Print: Dead Or Alive?

Print: Dead Or Alive?

By Dan Dobbin.

“We’ll always have Paris.” Humphrey Bogart’s character Rick Blaine tells his former flame Isla Lund, played by Germany hottie Ingrid Bergman in the 1940’s classic film “Casablanca”.

The exchange references the cherished memory of a finished, but not forgotten, period of love shared between the two.

The human brain carries a propensity  to remember the past as an idealized version of something we want it to be, not what it was as in reality.

Indeed from the time it was first quantified by Swiss quack Johannes Hofer in 1688 until very recently, nostalgia was considered a serious mental illness. Hofer described it as a “neurological disease of essentially demonic cause”.

Conventional wisdom posits that print media the world over is doomed. Nixed. Kaput.

Once all powerful magazine houses and newspaper publishers folded left and right all over the globe in the previous decade.

In the ocean sports realm “Surfer” magazine, monikered with the term “The Bible” amoungst the footboard brigade, closed its doors after 60 years this October.

In the boogieverse, only the benevolent grace and stubbornness of Benjamin Zebedee Player keeps the fantastic Movement mag popping up annually to feed our desires to hold something real, something not instantly disposable in our nostalgic ridden mits.

So how then to explain the almost overwhelming enthusiasm and positivity that springs forth from the boogie community whenever the idea of raising a print magazines from the dead emerges?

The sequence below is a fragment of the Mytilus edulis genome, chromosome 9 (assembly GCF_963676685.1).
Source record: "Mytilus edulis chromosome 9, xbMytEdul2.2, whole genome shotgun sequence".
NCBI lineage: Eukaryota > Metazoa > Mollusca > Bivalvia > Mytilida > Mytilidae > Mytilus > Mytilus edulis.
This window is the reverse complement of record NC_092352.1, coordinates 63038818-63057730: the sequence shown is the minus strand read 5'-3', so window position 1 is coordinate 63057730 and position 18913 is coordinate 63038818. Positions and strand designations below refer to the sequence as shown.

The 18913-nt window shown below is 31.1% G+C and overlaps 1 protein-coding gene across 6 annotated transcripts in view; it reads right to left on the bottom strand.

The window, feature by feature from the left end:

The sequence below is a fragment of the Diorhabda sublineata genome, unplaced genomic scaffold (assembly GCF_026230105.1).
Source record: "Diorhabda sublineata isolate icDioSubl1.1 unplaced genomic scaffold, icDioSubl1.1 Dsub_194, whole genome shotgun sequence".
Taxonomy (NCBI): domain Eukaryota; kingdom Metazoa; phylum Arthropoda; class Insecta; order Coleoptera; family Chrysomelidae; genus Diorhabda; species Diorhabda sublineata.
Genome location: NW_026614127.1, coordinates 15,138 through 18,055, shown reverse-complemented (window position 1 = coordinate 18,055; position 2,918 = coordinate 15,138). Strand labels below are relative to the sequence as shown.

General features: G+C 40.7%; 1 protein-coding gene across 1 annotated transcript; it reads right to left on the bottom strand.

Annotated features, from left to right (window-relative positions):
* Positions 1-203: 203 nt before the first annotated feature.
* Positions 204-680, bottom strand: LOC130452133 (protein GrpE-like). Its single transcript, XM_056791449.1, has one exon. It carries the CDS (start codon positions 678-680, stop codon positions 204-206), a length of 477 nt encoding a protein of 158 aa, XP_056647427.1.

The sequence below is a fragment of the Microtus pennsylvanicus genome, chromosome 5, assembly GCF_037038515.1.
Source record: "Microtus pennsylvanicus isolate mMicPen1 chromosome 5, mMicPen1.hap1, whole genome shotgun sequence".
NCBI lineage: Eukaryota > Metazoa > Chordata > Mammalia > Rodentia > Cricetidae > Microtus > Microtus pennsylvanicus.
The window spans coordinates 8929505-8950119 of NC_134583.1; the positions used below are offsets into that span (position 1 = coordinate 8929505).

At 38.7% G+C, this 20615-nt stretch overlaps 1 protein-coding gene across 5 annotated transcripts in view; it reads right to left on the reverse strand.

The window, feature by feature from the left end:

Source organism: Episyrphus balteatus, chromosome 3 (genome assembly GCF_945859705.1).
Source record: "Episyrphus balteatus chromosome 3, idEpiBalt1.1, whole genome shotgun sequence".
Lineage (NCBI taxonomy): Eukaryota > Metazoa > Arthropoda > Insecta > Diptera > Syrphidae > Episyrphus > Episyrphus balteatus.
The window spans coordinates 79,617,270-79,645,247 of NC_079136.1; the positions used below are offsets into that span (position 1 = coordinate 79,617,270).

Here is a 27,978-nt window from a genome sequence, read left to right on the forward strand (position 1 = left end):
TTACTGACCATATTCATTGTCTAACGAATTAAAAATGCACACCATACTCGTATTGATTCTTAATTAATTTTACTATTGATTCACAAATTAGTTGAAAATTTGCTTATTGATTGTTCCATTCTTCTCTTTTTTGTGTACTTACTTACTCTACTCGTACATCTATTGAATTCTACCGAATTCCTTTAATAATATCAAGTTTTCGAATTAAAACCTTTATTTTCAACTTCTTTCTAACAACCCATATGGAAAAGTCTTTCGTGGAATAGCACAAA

A recent thread in the “Modern Bodyboard Collectors” Facebook group that posed the question :

The response from the at the time of writing 160 respondents was overwhelming in the positive on desiring the return of the hand held media experience.

So what’s the G.O. Daddy O? Why, if the market place appears to be clambering for a product, does it so rarely exist?

Well here’s the dirty little secret that you probably already know about magazines; ( and other mediums like T.V) They never existed solely for your entertainment, their main purpose was to sell advertising.

The glossy pictures, the articles, the letters to the editor, the “what’s hot/ what’s not” were but a Trojan horse to get you to eyeball the advertisements interspliced between each feature.

Advertisers would buy Ad space because they saw value in using the magazine to reach their target audience.

This Ad money would pay the writers, the photographers, the printing and distribution costs and other overheads, with whatever was left over coming out as profit to the publisher.

In the world of the internets and social media businesses can directly reach their target audience audience for basically free, eliminating the need to burp up cash to a third party.

A few different models have been tried to keep magazine’s alive, from consumer subscriptions to volutionary contributions, but the reality is website content is low cost to produce, usually free to consume, and so goes the marketplace.

Our overheads here at Infoamed basically consist of the electricity needed to charge laptops and mobile phones and the dirty looks we cop from our nearest and dearest for spending to much time working on content. Accordingly, the revenue stream starts at nothing and flatlines from there.

The bodyboarding demographic isn’t the hormonal teenbag it once was, scavenging money to shell out the $3.99, $5.99, $9.99 for the latest monthly drop.

Middle aged with some disposable income is where many of us now sit.

And so it falls then that if we the masses truly desire a print experience, their going to have to pay for it. With a dirth of advertisers wanting to buy Ad space in a print magazine, all of the costs of print would need to be covered by the consumer in the purchase price.

If we want the print experience to return, it’s going to bite in your bank account.

So look at yourself hard in the mirror, stick your hands deep into pockets and ask yourself ” I am really prepared to cough up dough for what I can get for free, or is it just the nostalgia swirling in my brain telling me I want to once again hold print media in my mits?”

“How much am I willing to pay?”

Answer that honestly, and decide if print is really dead or alive.

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